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Rojas v. Heimgartner

United States District Court, D. Kansas

August 7, 2014

JOSE ROJAS, Plaintiff,


J. THOMAS MARTEN, Chief District Judge.

This case comes before the court on defendant James Heimgartner's Motion for Summary Judgment (Dkt. 12), filed on May 13, 2014. Having reviewed the briefs, the court is prepared to rule. The court finds the following material facts undisputed.

I. Factual Background

Plaintiff Jose Rojas is a Mexican citizen currently residing at El Dorado Correctional Facility (EDCF) in El Dorado, Kansas. He has been lawfully committed to the custody of the Kansas Department of Corrections (KDOC) since August 26, 1987. Defendant James Heimgartner is the Warden of EDCF.

In December 1997, Rojas submitted a KDOC Change of Religion form, changing his professed religion from Jehovah's Witness to "Native American." KDOC internal management policy allows those inmates professing "Native American" as their religion to wear white bandanas during group worship services. Apart from this accommodation, all inmates are prohibited from wearing bandanas throughout EDCF regardless of their religion. KDOC policy allows religious inmates to wear symmetrical kufi caps or tams throughout EDCF. However, the headwear may only be black in color.

On May 5, 2011, Rojas submitted a "Request for Accommodation of Religious Practice" form, seeking permission to wear "religious head wear/bandana." Prison officials received fifteen additional requests from Native American worshipers at EDCF that month, all identical to Rojas's. A KDOC review found that ten of these sixteen requests were made by confirmed gang members and one was from a suspected gang member. These individuals belonged to two recognized security threat groups.

On July 19, 2011, Gloria Geither, KDOC Diretor of Religious Programs, responded to Rojas's request. Geither noted that prison policy only permitted the wearing of bandanas during group worship service, and she directed Rojas to the facility chaplain for further assistance.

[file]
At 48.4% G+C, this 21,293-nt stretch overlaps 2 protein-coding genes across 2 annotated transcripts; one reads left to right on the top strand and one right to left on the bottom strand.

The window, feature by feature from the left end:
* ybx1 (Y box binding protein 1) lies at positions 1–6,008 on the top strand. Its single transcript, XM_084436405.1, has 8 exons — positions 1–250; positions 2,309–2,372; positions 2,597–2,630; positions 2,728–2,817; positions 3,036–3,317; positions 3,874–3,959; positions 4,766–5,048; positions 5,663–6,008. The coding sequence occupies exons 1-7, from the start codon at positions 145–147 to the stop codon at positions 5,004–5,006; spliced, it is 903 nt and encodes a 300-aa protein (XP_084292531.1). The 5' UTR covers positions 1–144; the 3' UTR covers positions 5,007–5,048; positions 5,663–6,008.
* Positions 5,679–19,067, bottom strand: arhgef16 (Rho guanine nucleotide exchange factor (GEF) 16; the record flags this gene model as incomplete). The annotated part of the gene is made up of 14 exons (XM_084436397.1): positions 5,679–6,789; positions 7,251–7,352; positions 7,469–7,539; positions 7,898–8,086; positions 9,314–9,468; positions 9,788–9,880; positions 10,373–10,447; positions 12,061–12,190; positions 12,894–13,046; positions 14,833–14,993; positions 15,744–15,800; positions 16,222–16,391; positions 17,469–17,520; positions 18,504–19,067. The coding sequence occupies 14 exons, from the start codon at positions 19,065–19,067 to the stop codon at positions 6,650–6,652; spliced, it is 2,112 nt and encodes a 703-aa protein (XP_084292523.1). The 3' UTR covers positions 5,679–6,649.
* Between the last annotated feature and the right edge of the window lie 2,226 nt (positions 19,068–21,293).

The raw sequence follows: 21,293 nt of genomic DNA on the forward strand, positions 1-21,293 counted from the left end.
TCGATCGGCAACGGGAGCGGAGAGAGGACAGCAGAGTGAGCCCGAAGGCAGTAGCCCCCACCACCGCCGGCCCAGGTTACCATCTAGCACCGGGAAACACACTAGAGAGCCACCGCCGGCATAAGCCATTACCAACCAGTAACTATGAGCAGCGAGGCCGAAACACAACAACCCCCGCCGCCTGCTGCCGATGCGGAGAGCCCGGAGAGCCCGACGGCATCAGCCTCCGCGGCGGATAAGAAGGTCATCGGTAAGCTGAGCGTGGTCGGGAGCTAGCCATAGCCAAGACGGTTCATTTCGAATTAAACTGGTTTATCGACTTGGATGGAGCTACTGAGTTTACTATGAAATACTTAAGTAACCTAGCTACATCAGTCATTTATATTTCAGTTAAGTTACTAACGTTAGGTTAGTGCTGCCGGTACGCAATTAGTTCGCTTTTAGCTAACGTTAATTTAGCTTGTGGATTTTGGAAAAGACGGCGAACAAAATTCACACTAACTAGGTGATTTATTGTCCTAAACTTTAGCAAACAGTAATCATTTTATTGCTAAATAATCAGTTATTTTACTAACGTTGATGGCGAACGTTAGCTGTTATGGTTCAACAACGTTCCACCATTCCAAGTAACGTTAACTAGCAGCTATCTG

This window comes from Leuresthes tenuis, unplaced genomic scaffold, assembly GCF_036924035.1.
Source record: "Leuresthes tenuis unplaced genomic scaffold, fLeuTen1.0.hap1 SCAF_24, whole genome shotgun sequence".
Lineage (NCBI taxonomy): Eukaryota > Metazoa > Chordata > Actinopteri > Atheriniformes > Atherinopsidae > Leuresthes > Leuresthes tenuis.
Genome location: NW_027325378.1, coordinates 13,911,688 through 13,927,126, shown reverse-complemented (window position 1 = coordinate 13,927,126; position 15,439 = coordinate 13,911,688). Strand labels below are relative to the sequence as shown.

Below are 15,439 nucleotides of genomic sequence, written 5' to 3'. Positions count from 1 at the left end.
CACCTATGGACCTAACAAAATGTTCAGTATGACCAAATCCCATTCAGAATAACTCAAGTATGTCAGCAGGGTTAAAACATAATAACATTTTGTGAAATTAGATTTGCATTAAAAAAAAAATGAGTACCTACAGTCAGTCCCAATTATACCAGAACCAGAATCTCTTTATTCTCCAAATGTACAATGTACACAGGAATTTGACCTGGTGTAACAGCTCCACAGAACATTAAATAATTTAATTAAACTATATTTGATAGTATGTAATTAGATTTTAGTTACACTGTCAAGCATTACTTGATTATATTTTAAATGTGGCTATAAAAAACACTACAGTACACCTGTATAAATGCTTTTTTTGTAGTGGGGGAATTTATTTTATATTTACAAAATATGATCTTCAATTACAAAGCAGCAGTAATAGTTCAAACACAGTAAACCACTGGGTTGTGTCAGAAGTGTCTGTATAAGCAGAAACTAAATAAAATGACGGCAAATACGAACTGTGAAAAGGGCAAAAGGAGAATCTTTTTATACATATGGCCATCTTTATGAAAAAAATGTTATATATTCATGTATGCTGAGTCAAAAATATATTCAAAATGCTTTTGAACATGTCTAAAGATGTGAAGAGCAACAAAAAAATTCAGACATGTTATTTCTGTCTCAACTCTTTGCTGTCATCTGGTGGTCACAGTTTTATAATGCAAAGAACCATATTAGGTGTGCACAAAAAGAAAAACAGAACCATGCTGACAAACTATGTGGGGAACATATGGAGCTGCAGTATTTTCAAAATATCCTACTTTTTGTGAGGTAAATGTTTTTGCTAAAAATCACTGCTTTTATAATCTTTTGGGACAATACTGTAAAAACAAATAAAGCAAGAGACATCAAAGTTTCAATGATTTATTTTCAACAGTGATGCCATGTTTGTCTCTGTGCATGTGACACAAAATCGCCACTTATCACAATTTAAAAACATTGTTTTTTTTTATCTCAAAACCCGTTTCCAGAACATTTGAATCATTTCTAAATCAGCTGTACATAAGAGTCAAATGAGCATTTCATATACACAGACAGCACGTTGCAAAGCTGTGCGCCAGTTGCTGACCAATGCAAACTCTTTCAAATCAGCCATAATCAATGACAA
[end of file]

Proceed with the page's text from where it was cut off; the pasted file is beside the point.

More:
Rojas then submitted a grievance to Warden Heimgartner requesting permission to wear bandanas of many different colors at any time throughout EDCF. Heimgartner denied Rojas's request. Rojas appealed to the Secretary of Corrections, who upheld Heimgartner's decision.

On April 17, 2013, Rojas filed suit against Heimgartner in his official capacity. Rojas claims Heimgartner violated his First and Fourteenth Amendment rights to exercise his religion, as well as his Fourteenth Amendment right to equal protection. Rojas also alleges a violation of the American Indian Religious Freedom Act, 42 U.S.C. ยง 1996.

II. Legal Standard - Motion for Summary Judgment

Under Federal Rule of Civil Procedure 56(a), summary judgment is appropriate when "the movant shows that there is no genuine dispute as to any material fact and the movant is entitled to judgment as a matter of law." "A fact is material' if, under the governing law, it could have an effect on the outcome of the lawsuit." Adamson v. Multi Cmty. Diversified Servs., Inc., 514 F.3d 1136, 1145 (10th Cir. 2008) (citing Anderson v. Liberty Lobby, Inc., 477 U.S. 242, 248 (1986)). "A dispute over a material fact is genuine' if a rational jury could find in favor of the nonmoving party on the evidence presented." Id.

In considering a motion for summary judgment, the court must examine all evidence in a light most favorable to the opposing party. McKenzie v. Mercy Hosp., 854 F.2d 365, 367 (10th Cir. 1988). The party moving for summary judgment must demonstrate its entitlement to summary judgment beyond a reasonable doubt. Ellis v. El Paso Nat. Gas Co., 754 F.2d 884, 885 (10th Cir. 1985). The moving party need not disprove the nonmovant's claim; it need only establish that the factual allegations have no legal significance. Dayton Hudson Corp. v. Macerich Real Estate Co., 812 F.2d 1319, 1323 (10th Cir. 1987). To negate summary judgment, the nonmoving party "must set forth specific facts showing that there is a genuine issue for trial." Anderson, 477 U.S. at 256. Summary judgment is not a disfavored procedural shortcut, but rather an integral part of the Federal Rules as a whole, which are designed "to secure the just, speedy and inexpensive determination of every action." Celotex Corp. v. Catrett, 477 U.S. 317, 327 (1986); FED. R. CIV. P. 1.

III. Analysis

A. Rojas's Free Exercise Claim

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